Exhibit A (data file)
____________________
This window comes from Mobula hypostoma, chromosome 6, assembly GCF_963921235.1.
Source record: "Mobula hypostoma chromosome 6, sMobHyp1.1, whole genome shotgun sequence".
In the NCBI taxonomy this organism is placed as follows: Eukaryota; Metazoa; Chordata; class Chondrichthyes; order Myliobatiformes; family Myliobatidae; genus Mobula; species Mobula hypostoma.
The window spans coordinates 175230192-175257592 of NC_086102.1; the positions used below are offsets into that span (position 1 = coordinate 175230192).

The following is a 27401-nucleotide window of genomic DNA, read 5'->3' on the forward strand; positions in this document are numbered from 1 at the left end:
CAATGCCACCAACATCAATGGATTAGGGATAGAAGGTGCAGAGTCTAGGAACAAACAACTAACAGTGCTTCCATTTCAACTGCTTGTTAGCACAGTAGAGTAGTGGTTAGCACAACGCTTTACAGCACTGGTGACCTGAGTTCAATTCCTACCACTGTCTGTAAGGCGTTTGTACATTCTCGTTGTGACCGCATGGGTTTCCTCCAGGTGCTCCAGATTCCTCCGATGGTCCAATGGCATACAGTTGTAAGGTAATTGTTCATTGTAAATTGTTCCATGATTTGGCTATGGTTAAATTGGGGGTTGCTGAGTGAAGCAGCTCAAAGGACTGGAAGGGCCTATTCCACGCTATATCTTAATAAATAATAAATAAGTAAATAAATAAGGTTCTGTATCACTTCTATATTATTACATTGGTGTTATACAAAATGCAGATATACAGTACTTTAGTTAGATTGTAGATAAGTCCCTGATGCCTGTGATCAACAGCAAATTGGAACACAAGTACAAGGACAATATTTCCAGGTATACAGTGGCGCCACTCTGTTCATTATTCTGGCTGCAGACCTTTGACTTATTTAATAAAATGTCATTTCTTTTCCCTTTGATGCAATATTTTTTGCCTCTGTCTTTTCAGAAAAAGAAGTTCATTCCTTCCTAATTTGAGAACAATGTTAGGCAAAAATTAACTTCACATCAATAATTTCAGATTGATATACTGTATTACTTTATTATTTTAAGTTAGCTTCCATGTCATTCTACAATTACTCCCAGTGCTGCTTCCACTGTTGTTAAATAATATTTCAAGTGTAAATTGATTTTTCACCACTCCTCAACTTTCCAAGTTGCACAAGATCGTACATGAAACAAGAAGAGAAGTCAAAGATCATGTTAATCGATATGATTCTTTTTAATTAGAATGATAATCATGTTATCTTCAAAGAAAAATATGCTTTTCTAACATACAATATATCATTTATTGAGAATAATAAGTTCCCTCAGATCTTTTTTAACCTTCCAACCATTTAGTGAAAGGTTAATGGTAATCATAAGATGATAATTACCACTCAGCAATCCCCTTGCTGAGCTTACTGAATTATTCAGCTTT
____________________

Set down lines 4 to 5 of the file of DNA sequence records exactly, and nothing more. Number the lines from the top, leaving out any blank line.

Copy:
The window spans coordinates 175230192-175257592 of NC_086102.1; the positions used below are offsets into that span (position 1 = coordinate 175230192).

The following is a 27401-nucleotide window of genomic DNA, read 5'->3' on the forward strand; positions in this document are numbered from 1 at the left end: